Veterans

What happens when Arlington National Cemetery is at capacity

Perhaps the most hallowed burial ground in the United States is Arlington National Cemetery. The problem is that this cemetery is running out of room. In fact, at the current pace, it will be full in about a quarter century.


According to reports, the cemetery is now facing some hard decisions. While there are discussions with the Commonwealth of Virginia and Arlington County to purchase 37 acres adjacent to the cemetery, at the current pace, that new land would only account for about a decade more of space for this ground. So, what does the DoD do with this sacred, national icon?

President Donald Trump participates in the Memorial Day Ceremony at Arlington National Cemetery Monday, May 29, 2017, in Arlington, Virginia. (Official White House Photo by Shealah Craighead)

A Feb. 1 release by Arlington National Cemetery noted that there will likely be a change in the criteria to be interred. Current standards allow entrance to military retirees and those who have served on active duty. Other options were outlined in a February 2017 report by the Advisory Committee on Arlington National Cemetery.

"Given the limited amount of land available to ANC, eligibility is the only way to address the challenge of keeping ANC open for future interments for generations to come," says Deputy Superintendent Renea Yates. The release cited results from a survey claiming that most respondents acknowledged the need to adjust eligibility criteria.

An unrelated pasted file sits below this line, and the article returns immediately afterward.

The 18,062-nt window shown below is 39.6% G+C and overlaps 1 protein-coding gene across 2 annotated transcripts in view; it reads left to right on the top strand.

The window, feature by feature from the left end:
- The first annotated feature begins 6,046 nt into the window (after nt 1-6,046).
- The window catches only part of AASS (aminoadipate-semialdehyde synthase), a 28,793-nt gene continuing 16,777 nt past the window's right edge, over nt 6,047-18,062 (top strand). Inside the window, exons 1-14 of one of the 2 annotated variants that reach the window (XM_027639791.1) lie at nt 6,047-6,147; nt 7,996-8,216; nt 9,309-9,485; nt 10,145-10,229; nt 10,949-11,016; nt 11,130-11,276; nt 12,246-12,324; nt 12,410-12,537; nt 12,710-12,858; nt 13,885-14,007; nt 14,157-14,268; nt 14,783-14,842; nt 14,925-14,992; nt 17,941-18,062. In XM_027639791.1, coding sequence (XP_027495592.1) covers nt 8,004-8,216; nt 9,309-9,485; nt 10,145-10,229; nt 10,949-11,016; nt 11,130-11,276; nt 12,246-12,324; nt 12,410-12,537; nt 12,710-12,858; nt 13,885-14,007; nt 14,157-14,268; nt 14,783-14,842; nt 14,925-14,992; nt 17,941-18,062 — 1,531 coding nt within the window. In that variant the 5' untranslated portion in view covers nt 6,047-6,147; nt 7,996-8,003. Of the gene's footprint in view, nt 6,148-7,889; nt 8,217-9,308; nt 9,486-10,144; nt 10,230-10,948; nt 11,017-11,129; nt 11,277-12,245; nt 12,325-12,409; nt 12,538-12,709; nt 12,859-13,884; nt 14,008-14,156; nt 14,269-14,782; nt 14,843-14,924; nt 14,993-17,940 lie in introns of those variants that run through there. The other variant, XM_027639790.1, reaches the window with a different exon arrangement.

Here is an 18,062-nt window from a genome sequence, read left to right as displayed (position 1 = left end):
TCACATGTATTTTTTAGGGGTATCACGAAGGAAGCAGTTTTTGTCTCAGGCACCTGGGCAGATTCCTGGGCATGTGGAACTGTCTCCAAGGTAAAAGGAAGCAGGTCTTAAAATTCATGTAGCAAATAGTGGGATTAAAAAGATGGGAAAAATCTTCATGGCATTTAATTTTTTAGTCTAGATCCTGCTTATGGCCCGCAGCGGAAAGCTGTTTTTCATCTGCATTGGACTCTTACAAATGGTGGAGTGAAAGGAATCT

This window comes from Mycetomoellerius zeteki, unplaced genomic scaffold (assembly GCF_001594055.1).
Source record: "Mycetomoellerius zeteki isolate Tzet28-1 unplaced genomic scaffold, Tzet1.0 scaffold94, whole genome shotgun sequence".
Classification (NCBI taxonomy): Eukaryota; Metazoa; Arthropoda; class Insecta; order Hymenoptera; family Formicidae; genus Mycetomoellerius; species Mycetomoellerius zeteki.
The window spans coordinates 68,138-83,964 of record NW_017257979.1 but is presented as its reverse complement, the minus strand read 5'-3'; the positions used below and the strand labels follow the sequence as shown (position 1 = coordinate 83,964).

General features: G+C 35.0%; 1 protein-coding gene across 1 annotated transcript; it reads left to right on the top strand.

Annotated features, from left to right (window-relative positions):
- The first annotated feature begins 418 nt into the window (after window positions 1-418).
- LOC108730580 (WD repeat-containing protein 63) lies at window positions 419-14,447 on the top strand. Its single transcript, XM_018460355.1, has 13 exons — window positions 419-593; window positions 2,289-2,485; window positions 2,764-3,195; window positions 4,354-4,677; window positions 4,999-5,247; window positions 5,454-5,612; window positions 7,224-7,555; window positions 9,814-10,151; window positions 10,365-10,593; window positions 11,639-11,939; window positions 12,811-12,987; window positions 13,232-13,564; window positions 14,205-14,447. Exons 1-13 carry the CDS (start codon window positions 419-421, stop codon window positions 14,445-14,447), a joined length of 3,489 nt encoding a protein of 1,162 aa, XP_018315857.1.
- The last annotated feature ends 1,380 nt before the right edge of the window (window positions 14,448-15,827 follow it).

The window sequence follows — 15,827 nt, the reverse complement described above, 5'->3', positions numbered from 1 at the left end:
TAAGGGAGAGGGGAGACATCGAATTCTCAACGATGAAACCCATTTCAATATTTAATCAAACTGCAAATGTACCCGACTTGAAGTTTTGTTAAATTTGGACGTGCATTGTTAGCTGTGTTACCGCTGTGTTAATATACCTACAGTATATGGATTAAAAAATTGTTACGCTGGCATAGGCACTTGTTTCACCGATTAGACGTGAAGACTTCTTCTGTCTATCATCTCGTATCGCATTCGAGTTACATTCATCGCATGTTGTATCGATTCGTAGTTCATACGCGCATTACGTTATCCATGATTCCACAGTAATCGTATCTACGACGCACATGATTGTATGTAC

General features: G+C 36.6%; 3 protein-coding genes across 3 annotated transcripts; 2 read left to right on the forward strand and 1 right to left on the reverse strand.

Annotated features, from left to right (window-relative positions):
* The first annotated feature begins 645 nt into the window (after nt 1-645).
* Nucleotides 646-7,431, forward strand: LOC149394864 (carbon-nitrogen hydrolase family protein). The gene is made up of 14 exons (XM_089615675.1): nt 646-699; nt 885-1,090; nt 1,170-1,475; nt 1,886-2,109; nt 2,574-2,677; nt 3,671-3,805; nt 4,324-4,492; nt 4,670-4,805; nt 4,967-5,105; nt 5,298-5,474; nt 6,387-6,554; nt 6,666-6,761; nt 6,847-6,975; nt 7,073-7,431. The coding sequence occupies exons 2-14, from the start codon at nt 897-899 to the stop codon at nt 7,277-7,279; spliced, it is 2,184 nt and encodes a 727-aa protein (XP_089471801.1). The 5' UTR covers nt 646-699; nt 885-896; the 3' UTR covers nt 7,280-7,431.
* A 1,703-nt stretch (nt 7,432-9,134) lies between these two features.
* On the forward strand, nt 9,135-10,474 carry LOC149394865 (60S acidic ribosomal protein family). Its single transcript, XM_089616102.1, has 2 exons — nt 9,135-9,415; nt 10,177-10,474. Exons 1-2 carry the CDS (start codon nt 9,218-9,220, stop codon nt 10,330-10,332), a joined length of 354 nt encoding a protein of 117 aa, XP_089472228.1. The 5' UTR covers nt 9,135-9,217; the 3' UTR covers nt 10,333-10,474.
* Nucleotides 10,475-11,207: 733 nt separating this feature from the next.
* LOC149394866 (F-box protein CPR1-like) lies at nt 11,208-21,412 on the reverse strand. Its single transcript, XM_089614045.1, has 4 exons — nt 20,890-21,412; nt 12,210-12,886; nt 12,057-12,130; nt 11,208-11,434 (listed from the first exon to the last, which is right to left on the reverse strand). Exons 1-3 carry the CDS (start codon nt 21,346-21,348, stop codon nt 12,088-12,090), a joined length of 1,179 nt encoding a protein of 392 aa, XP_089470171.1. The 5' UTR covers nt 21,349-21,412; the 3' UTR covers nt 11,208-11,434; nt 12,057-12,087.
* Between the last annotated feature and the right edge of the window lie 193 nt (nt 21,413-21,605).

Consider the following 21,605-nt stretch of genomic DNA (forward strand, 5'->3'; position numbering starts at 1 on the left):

A funeral procession at Arlington National Cemetery. (Wikimedia Commons photo by EditorASC)

The new criteria could limit future interments to those who are killed in action or those who are highly-decorated for heroism in combat. One likely cutoff is said to be the Medal of Honor. Only 20 Medals of Honor have been awarded for acts taking place after the Vietnam War — nine of which were awarded posthumously.

The Advisory Committee is preparing a new survey for stakeholders that will take place this coming spring, with an eye towards developing recommendations to present to the Secretary of the Army and Secretary of Defense James Mattis. One thing is certain: Even if expansions take place, it will be tougher to be buried at Arlington in the future.